By Helen Ross, PGATOUR.COM
ATLANTA -- Steve Stricker's task certainly isn't easy.
But after three rounds of the TOUR Championship by Coca-Cola, the man who had expected to be spending this week bow-hunting for elk in Colorado has played his way into position to win the FedExCup.
Granted, he needs some things to fall into place. But if Stricker, who starts Sunday's final round alone in third, can win the TOUR Championship and Tiger Woods -- currently 14 shots back in a tie for 26th -- doesn't stage a rally for the ages, this ageless 46-year-old from Wisconsin will be $10 million richer.
Stricker trails Henrik Stenson, who started the week ranked second to Woods in the FedExCup standings, by six strokes. At one point on Saturday, the Swede led the field by nine strokes but he gave some back with a 38 on the back nine.
Stenson is certainly in the driver's seat. But there on 18 holes remaining and a big pot of gold waiting at the end of the round in case anyone needed extra motivation.
"It's going to be pretty tough," said Stricker, who came in ranked sixth in the standings. "He's playing great. It's going to have to be some ridiculously low by someone, and he's going to have to stumble, which I'm not seeing happen just because of the way he's been playing the last half of the year.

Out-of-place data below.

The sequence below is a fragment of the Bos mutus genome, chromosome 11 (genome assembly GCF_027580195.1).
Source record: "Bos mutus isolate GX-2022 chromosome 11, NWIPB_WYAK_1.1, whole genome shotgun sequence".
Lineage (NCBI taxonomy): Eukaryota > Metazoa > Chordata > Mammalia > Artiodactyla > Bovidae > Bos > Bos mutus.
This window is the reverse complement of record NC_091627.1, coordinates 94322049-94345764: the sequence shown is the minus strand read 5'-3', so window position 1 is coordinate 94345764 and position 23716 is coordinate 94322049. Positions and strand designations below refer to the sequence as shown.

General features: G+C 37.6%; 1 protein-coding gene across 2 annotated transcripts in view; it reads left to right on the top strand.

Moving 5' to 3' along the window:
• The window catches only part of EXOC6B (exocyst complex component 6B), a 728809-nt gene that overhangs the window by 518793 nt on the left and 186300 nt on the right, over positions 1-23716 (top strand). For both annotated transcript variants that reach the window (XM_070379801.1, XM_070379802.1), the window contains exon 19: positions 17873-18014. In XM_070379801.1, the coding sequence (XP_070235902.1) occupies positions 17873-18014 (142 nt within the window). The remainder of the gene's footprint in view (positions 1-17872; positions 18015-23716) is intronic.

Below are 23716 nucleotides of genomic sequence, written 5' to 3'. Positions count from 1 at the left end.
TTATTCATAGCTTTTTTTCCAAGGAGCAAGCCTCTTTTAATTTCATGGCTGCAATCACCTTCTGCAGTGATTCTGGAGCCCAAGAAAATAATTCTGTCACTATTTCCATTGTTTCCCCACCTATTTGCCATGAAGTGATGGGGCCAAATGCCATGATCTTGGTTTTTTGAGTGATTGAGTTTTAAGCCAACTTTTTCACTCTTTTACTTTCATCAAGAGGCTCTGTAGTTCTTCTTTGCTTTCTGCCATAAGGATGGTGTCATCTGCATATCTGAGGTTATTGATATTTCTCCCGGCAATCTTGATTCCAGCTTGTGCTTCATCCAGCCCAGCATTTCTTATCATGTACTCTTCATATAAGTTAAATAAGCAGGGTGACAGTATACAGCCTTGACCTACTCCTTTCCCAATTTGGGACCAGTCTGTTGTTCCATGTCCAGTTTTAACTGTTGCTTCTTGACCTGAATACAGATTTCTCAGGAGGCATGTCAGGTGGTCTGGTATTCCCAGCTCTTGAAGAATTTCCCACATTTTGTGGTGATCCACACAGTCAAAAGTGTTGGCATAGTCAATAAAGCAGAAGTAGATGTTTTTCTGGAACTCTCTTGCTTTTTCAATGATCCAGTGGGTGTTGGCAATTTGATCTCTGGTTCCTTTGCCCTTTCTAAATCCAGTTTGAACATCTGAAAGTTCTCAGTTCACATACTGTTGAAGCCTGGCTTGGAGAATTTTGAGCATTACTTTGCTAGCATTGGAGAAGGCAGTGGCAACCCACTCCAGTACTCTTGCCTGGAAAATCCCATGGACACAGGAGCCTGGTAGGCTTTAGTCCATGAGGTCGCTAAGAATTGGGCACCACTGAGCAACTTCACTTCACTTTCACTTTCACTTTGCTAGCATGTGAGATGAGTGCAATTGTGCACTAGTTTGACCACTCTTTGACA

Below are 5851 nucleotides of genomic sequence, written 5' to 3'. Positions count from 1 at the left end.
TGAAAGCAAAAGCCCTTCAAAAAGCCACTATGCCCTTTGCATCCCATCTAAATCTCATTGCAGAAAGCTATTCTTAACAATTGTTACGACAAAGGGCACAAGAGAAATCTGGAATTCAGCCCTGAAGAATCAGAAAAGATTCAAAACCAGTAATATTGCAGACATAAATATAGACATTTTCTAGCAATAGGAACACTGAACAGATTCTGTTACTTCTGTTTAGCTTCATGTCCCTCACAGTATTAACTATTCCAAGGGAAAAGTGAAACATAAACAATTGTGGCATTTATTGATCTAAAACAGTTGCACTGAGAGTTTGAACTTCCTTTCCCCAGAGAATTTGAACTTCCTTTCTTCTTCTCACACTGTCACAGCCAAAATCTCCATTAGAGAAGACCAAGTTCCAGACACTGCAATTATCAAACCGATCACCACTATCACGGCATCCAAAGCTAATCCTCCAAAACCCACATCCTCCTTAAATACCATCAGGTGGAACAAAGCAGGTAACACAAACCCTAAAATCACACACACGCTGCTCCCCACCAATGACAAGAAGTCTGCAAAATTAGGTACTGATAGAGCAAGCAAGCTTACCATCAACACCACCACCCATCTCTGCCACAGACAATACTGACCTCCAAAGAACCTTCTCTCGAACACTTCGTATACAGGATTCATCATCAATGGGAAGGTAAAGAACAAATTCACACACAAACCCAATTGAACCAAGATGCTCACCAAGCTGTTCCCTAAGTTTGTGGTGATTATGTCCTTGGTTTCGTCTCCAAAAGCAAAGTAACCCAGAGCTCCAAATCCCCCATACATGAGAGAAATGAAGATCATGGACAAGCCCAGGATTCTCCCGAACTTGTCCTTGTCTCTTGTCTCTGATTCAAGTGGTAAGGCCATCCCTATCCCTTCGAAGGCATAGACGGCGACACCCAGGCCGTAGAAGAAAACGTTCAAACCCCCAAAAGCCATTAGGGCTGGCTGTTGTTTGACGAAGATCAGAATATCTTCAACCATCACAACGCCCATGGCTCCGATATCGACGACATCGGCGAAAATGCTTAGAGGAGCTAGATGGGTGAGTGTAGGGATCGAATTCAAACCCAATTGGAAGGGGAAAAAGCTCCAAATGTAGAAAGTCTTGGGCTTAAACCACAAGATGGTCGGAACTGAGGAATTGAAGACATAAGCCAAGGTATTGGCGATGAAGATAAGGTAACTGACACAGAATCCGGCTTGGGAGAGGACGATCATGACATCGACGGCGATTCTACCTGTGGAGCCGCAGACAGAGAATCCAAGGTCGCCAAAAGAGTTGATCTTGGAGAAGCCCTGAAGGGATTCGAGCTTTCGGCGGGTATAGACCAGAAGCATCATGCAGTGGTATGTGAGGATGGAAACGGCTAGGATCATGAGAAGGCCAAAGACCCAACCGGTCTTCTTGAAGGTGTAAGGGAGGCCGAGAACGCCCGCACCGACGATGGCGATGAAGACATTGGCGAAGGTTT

"He's played so well, and he's been so consistent and hit the ball so solidly that I don't see that happening tomorrow."
Stricker leads the elite field of 30 in fairways hit at East Lake, although that hasn't translated into quite as many greens as he might have liked. Particularly on Saturday as the rain that prompted tournament officials to move tee times up finally arrived on the back nine.
"It's tough to get the ball close on a few of these pin locations," Stricker said. "A few shots, I was up on the green watching Zach come in with the pitch shots. There was big bounces to them. They were skidding a little bit with the rain.
"It was tough to get it close at times. You had to hit an exceptional shot to have a set up for a birdie shot. It's going to be hard to hit a low number, I think."
Stricker would like to see his putter be a bit more cooperative, as well. With soft greens and sunny skies forecast for Sunday, though, he can afford to be aggressive and see what happens.